Countries reach ‘historic’ deal to protect marine life on high seas

For the first time, UN Member States have agreed to a unified convention to protect the biodiversity of the high seas. This represents a tipping point for vast areas of the planet hitherto unprotected by a complex patchwork of laws.

The United Nations Convention on the Law of the Sea came into force in 1994, before marine biodiversity was a well-established concept. The treaty agreement ended his two-week talks in New York.

A modern framework for protecting marine life in the off-boundary waters known as the high seas has been under discussion for more than two decades, but previous efforts to reach agreement have repeatedly stalled. rice field. A unified pact treaty, which applies to nearly half of the Earth’s surface, was reached late Saturday.

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“We have only two major global commons, the atmosphere and the oceans,” says Rebecca Helm, a marine biologist in Georgetown. Protecting this half of the world is absolutely critical to the health of our planet.”

Nicola Clarke, a marine expert with the Pew Charitable Trust who observed the talks in New York, called the long-awaited treaty text “a once-in-a-generation opportunity to protect our oceans and a major victory for biodiversity.” I called.

The treaty creates a new body to manage the protection of marine life and establish marine protected areas on the high seas. Mr Clark said this is important to meet the recent pledge of the United Nations Biodiversity Conference to protect his 30% of the earth’s water and land for conservation.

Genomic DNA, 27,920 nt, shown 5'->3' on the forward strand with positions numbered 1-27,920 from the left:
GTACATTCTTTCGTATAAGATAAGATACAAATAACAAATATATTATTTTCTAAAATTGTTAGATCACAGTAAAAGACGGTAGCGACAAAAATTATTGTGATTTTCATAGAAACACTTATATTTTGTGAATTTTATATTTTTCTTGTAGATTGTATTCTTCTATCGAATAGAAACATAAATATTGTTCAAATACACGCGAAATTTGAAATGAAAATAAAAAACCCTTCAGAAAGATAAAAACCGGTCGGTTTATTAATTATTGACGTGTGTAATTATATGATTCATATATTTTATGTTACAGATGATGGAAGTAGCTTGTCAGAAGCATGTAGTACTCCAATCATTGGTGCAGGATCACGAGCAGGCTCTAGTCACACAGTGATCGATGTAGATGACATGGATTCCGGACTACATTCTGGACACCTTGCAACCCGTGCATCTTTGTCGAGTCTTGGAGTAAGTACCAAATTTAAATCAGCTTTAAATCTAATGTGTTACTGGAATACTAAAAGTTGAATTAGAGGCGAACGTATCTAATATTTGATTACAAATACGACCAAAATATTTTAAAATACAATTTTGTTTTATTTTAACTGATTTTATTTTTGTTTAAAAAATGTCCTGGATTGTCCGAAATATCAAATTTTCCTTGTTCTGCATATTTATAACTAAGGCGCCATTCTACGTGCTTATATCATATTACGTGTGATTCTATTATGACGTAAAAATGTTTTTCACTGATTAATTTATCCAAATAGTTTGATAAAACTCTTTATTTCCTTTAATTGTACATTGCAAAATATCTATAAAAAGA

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Treaty negotiations were initially expected to conclude on Friday, but were extended overnight until Saturday. The creation of the sometimes endangered treaty represents a “historic and overwhelming success for international ocean protection,” said Steffi Lemke, Germany’s environment minister.

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“For the first time, we have reached a binding agreement on the high seas, which until now has been largely unprotected,” Lemke said. “Comprehensive protection of endangered species and habitats on more than 40% of the Earth’s surface is finally possible.”

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The Convention also sets out the basic rules for conducting environmental impact assessments of commercial activities at sea.

“It means that all planned activities on the high seas need to be considered, but not all will be fully evaluated,” said Jessica Battle, an ocean governance expert at the World Wildlife Fund. ‘ said.

Several marine species, including dolphins, whales, sea turtles, and many fish, make long annual migrations across national borders and high seas. The efforts to protect marine life, along with human communities that depend on fishing and tourism associated with them, have long proven difficult for international governing bodies.

“This treaty will help bring together different regional treaties so that we can address threats and concerns that cross species boundaries,” Battle said.

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Its protection will also benefit coastal biodiversity and economies, said Gladys Martinez de Lemos, executive director of the nonprofit American Environmental Defense Association, which focuses on environmental issues across Latin America. .

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“Governments have taken important steps to strengthen legal protections for two-thirds of the oceans, protecting marine biodiversity and coastal livelihoods,” she said. rice field.

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The question is how well the ambitious treaty will be implemented.

Formal adoptions are also prominent, and many conservationists and environmental groups have vowed to keep a close eye on them.

The high seas have long been exploited not only by chemical and plastic pollution, but also by commercial fishing and mining. Malin Pinsky, a biologist at Rutgers University, said the new agreement “recognises that the ocean is not an infinite resource and that sustainable use of the ocean requires global cooperation.” ”.

Associated Press writer Frank Jordans contributed to this report from Berlin.

© 2023 The Canadian Press

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